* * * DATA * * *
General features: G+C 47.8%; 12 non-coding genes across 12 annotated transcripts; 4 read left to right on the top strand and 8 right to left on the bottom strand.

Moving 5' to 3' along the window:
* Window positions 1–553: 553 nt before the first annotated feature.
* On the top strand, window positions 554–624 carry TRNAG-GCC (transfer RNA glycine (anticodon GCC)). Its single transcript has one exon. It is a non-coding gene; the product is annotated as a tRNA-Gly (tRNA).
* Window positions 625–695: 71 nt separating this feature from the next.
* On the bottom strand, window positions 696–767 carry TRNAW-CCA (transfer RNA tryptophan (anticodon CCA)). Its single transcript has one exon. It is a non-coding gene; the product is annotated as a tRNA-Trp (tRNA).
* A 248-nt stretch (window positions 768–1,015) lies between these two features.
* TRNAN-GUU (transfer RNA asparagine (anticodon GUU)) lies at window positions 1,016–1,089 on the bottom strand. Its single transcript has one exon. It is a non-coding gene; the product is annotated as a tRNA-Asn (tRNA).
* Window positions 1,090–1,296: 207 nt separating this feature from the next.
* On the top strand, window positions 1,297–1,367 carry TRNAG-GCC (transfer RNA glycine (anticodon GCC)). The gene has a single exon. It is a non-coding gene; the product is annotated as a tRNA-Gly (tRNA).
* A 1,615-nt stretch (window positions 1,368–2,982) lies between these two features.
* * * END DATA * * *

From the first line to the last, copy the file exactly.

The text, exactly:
General features: G+C 47.8%; 12 non-coding genes across 12 annotated transcripts; 4 read left to right on the top strand and 8 right to left on the bottom strand.

Moving 5' to 3' along the window:
* Window positions 1–553: 553 nt before the first annotated feature.
* On the top strand, window positions 554–624 carry TRNAG-GCC (transfer RNA glycine (anticodon GCC)). Its single transcript has one exon. It is a non-coding gene; the product is annotated as a tRNA-Gly (tRNA).
* Window positions 625–695: 71 nt separating this feature from the next.
* On the bottom strand, window positions 696–767 carry TRNAW-CCA (transfer RNA tryptophan (anticodon CCA)). Its single transcript has one exon. It is a non-coding gene; the product is annotated as a tRNA-Trp (tRNA).
* A 248-nt stretch (window positions 768–1,015) lies between these two features.
* TRNAN-GUU (transfer RNA asparagine (anticodon GUU)) lies at window positions 1,016–1,089 on the bottom strand. Its single transcript has one exon. It is a non-coding gene; the product is annotated as a tRNA-Asn (tRNA).
* Window positions 1,090–1,296: 207 nt separating this feature from the next.
* On the top strand, window positions 1,297–1,367 carry TRNAG-GCC (transfer RNA glycine (anticodon GCC)). The gene has a single exon. It is a non-coding gene; the product is annotated as a tRNA-Gly (tRNA).
* A 1,615-nt stretch (window positions 1,368–2,982) lies between these two features.